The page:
We have strategic partnerships to help young people interested in the trades overcome barriers they may face. For example, helping a young woman get into a traditionally male-dominated trade or helping a young man overcome a racial barrier. A core component of the curriculum at Urban Boatbuilders is self-identity and being able to advocate for oneself in the workplace and in life.

We also do a lot of community involvement in general. We’re hosting a block party next month as a free networking event for youth. We’ve been reaching out to other organizations to participate as well. The University of Minnesota’s design museum is exhibiting some of our boats. You can find us at the Minnesota State Fair making a boat at the DNR building!

BRANCHES: Explain your Apprenticeship and Partnership programs to us.

URBAN BOATBUILDERS: Our partnership program works with young people ages 12-21 in the classroom for creative, hands-on education. We provide the tools and materials, and our instructors work directly with students. We tailor our STEM curriculum to the needs of the organization. Some want more emphasis on supplementary math, others on science, or the water or history.

A school girl works on an Urban Boatbuilders canoe

 In our apprenticeship program, we work with older students, ages 16-21, in a more highly-skilled environment. They can start as Junior Apprentices then come back and join as a Senior Apprentice, then as a Youth Instructor. There are different skills assessments they need to pass to progress on that journey so then they can teach other apprentices.

Young men work together to frame a canoe with Urban Boatbuilders

 Apprentices learn a variety of career-building hard and soft skills

We’ve found many want to come back to gain more skills and take on more responsibility. It’s another level of learning about accountability on the job and career readiness.

The apprenticeship positions are paid jobs where students go through an interview process and meet with two cohorts each semester. It gives them skills and work history to help them either further their education or land well-paid, stable employment.

BRANCHES: Let’s talk about the canoes built in your programs.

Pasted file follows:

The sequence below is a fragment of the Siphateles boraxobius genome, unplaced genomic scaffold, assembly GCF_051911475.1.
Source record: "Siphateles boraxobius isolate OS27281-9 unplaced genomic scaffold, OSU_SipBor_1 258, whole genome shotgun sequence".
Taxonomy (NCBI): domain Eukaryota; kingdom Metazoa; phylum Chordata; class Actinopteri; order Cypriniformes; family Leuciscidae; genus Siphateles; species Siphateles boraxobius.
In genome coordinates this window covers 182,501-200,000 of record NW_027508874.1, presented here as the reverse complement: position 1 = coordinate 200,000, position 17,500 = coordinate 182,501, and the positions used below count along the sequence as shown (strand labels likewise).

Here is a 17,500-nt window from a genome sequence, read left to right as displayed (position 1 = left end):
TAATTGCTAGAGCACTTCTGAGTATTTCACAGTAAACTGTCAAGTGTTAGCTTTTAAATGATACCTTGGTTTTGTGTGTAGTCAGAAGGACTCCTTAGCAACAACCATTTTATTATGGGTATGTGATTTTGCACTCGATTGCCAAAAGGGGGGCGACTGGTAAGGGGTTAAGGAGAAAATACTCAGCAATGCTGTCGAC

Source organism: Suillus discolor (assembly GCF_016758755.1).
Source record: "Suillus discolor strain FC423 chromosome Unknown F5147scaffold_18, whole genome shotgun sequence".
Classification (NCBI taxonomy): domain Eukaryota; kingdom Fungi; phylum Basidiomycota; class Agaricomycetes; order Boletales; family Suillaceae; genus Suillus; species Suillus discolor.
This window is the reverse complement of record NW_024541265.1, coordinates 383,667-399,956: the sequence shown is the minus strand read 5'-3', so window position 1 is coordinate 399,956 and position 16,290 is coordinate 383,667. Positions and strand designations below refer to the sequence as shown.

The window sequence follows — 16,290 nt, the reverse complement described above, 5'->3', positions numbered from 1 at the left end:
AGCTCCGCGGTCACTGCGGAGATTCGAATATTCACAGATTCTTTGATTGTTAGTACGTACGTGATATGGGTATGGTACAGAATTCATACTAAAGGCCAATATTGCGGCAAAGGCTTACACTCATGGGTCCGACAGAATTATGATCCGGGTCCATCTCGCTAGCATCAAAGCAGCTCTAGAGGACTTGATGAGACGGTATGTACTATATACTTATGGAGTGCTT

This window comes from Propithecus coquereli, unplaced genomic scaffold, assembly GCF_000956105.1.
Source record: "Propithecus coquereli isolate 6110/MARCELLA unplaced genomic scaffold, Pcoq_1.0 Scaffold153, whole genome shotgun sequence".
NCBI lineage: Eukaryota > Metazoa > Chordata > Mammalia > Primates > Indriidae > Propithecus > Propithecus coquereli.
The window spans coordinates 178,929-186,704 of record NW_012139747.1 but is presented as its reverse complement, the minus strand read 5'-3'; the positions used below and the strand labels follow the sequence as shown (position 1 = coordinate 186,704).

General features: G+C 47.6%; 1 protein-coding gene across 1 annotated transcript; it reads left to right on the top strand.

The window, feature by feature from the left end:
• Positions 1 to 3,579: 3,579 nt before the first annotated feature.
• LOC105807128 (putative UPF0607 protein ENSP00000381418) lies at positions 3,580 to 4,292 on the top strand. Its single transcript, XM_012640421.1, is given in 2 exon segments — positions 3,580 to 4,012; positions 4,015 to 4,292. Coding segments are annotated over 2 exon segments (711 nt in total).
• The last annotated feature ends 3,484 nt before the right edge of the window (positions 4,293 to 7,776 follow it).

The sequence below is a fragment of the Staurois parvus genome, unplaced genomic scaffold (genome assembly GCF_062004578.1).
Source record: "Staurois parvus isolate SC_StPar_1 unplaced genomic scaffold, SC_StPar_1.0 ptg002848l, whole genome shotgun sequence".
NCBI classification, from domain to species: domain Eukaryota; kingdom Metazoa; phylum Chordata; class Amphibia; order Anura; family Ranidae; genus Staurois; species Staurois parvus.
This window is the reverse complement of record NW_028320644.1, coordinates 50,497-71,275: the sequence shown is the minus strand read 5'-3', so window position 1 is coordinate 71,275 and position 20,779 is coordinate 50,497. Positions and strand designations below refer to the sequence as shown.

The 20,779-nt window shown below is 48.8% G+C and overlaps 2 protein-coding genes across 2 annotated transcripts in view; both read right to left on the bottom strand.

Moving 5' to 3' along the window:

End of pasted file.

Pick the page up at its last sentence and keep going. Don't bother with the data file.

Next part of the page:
URBAN BOATBUILDERS: These are skin-on-frame canoes of various lengths and shapes. Everything is lashed (hand-tied). The number one question we get is: What is the skin? It’s nylon coated in a two-part epoxy. It's incredibly strong and durable while being super lightweight. A 15-foot canoe is just 32 pounds. I can throw it over my shoulders and put it on my car. These are the canoes we bring on wilderness trips once the apprentices complete them. They’re very durable and steady.

[The apprentices build several different types of canoe shapes and lengths, from urban to wilderness styles, a skin-on-frame kayak, all-wood paddleboard and Adirondack guide boat. These boats then go on sale to the public. Check them out here.]

A young man varnishes a canoe seat

 Urban Boatbuilders’ paid Apprentices gain valuable work experience

We also have a restoration program. We have a team of highly skilled volunteers who come in. They focus on restoring wood and canvas canoes. We’re currently working on a canoe first built in 1921 and another from a scout camp that was the first to create many on-the-water safety techniques we still use today. Sometimes we get canoe kits people have started and never finished.

You can learn more about Urban Boatbuilders on their website. They’re also on all the popular social media platforms.

A big thank you to Gretchen Wilbrandt and Gloria Lee for their time, and to Urban Boatbuilders for the good they’ve been doing for almost three decades!

All photos courtesy of Urban Boatbuilders.

Do you have paddle questions our friendly Customer Service Team can help you with today? Contact us: 715-755-3405 • [email protected]